Event to help tackle compulsive hoarding disorder in Scotland

23 April 2018, 07:36


A event is to be staged for the first time in the UK to try and tackle a disorder which sees people store vast amounts of items and clutter up their homes.

Compulsive hoarding - where acquiring and saving objects takes over a person's life - is a growing issue in Scotland, with an estimated 200,000 people affected by severe clutter.

As well as affecting a person's health and wellbeing, the issue can become a public health problem and serious fire risk.

The conference, to be held in October, comes in the same year that hoarding disorder will become a newly-classified mental health condition.

Founder of Life-Pod CIC, a social enterprise which helps affected people, Linda Fay said: "Until recently, health and social care teams were most likely to enforce 'clear outs' of people's homes.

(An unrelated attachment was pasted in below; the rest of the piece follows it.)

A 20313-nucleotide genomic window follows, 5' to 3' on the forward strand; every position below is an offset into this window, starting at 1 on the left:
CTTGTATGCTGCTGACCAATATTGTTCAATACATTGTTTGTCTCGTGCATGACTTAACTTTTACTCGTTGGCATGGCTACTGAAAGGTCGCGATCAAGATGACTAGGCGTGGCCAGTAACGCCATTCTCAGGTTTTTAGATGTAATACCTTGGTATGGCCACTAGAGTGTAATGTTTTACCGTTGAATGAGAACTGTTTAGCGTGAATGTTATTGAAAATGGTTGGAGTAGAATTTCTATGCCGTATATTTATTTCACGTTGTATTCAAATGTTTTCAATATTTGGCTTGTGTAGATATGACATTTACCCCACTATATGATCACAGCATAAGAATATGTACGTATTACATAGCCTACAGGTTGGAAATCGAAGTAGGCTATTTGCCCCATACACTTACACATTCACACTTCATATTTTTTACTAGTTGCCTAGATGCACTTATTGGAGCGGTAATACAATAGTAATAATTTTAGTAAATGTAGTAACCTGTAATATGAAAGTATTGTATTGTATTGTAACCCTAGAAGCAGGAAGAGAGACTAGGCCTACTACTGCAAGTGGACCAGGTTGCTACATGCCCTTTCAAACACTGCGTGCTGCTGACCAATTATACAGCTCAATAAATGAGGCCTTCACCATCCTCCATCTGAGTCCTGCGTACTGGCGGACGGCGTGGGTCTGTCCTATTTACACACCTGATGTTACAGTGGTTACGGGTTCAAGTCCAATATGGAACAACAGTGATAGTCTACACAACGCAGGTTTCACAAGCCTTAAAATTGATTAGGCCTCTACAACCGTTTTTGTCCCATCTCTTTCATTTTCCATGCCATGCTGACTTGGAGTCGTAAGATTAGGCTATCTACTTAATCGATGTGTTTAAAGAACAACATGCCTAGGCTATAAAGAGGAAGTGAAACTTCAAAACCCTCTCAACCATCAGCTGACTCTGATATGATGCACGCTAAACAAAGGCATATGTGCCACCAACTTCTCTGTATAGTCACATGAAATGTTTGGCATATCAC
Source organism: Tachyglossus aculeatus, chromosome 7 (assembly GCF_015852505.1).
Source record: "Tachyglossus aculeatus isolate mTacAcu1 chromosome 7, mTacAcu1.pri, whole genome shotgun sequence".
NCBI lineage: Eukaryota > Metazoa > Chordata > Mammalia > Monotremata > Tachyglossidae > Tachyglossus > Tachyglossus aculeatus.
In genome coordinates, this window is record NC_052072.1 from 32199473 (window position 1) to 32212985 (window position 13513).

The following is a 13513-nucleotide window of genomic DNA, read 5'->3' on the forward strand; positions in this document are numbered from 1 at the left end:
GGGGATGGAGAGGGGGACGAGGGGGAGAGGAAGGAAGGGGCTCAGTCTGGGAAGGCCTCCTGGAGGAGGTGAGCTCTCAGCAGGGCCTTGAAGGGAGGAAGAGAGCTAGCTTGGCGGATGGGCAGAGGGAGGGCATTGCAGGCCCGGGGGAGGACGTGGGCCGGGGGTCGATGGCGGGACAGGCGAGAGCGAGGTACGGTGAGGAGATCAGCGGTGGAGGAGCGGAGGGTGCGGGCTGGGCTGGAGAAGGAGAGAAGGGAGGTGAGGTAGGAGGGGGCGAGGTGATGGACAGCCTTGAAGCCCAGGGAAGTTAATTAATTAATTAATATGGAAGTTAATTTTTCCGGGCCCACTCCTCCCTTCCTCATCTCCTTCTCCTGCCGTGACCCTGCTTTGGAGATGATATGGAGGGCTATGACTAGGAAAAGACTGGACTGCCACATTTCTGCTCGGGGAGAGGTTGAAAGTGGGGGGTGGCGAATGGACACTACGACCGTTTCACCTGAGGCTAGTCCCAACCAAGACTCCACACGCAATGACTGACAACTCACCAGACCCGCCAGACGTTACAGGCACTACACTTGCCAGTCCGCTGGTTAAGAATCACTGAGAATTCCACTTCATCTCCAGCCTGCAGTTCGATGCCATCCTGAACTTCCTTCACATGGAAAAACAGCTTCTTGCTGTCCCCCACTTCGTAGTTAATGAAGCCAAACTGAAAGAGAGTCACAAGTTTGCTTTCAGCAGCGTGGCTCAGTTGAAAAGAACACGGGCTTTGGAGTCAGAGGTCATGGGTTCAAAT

"This is quite possibly the worst thing to do - as well as being extremely distressing for the sufferer, the recidivism (re-occurrence) rate following an enforced clear-out is 97%; making it an ineffectual exercise."

"It is critical that those suffering with hoarding disorder are helped by trained professionals who understand the complexities of the condition. Scotland is already piloting new, multi-agency approaches, and this autumn we will host the UK's very first hoarding conference - to explore the issue and showcase best practice."

It is estimated the cost of clearing a house can be as high as £50,000, whilst the cost of removing and rehousing a child from a cluttered home can total £250,000.

Now Scotland is tackling the issue head-on, with an international conference on hoarding in October and a number of organisations, including the Scottish Fire and Rescue Service and Perth and Kinross Council, adopting new approaches to helping hoarders.

According to Ms Fay, who is the UK's only certified Hoarding Specialist, hoarding behaviours usually start in childhood and can be exacerbated by co-existing health problems and traumatic life events.

If not treated properly, hoarding gets worse with age and often leads to loneliness and isolation.

The international event - Hoarding, Health and Housing - is being organised by Life-Pod and will take place at the Corn Exchange, Edinburgh, on October 4.